Nature tries not to be *too* foreboding about the dark times ahead for Philae:
The Philae lander’s drill is now working, but the craft’s batteries — designed to power just 2.5 days of operations — are running low, Rosetta mission scientists said at a briefing today (14 November). Thus the craft, which landed on comet 67P/Churyumov–Gerasimenko on 12 November, could be entering its last hours of operations.
Drilling got under way, seemingly without drama, at around 13:40 Central European Time (CET). But soon after, Philae went into another communications blackout, due to rotation of the comet. If the lander’s batteries run out before the next communications window — after 22:00 CET this evening — data reaped from the subsurface sample are likely to be lost.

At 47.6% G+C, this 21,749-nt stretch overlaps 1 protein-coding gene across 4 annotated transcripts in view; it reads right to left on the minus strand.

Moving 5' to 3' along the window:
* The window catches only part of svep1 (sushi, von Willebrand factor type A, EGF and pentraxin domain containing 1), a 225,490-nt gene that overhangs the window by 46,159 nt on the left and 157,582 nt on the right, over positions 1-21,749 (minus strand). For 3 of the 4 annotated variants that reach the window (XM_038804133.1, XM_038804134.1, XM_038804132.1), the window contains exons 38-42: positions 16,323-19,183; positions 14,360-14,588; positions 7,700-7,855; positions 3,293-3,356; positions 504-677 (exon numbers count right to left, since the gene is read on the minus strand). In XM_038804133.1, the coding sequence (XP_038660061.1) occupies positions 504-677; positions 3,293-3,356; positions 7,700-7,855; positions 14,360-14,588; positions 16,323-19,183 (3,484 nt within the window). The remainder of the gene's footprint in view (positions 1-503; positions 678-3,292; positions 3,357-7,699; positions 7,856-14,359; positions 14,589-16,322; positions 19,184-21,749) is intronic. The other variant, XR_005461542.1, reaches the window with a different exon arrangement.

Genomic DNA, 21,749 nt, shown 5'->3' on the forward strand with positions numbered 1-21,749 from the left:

Commands that would have put Philae into an energy-saving mode unfortunately failed to transmit, Valentina Lommatsch of the German aerospace centre (DLR) said during the briefing. “It’s going to be really close as to whether we make it to the link or not.”
Currently, Philae can do nothing with the tiny amount of sunlight it is getting on a single solar panel. If the lander makes contact with the Rosetta orbiter this evening, scientists might try last-ditch efforts to get more power for Philae. These manoeuvres could include rotating the lander or even hopping Philae into a new position. “We’re hoping we can maybe bounce our way out, but it’s very unlikely,” said Lommatsch. “We’re throwing around ideas right now.”